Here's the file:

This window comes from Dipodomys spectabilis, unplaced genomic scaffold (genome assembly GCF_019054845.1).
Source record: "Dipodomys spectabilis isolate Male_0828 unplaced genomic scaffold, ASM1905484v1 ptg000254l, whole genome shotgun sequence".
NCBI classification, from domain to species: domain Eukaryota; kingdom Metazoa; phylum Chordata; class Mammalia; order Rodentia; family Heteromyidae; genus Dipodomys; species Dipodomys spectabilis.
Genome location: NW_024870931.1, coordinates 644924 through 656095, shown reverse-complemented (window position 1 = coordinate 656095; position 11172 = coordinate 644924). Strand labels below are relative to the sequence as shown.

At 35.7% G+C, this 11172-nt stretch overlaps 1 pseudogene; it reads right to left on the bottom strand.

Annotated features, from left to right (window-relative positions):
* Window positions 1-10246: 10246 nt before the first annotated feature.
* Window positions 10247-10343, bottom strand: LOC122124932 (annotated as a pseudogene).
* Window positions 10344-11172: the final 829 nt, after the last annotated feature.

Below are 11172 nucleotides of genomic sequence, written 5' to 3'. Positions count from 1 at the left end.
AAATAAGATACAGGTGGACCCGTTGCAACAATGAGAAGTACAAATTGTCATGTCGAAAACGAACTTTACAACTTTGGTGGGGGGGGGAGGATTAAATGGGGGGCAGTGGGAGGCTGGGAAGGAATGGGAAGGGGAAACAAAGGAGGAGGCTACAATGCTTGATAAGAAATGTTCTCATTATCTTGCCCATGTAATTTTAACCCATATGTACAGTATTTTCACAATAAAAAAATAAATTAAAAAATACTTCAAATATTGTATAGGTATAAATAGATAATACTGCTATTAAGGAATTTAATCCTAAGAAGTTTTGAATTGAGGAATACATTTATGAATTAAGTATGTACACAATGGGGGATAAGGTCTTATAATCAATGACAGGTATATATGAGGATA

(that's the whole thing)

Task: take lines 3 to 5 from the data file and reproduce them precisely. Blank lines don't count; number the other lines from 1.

NCBI classification, from domain to species: domain Eukaryota; kingdom Metazoa; phylum Chordata; class Mammalia; order Rodentia; family Heteromyidae; genus Dipodomys; species Dipodomys spectabilis.
Genome location: NW_024870931.1, coordinates 644924 through 656095, shown reverse-complemented (window position 1 = coordinate 656095; position 11172 = coordinate 644924). Strand labels below are relative to the sequence as shown.

At 35.7% G+C, this 11172-nt stretch overlaps 1 pseudogene; it reads right to left on the bottom strand.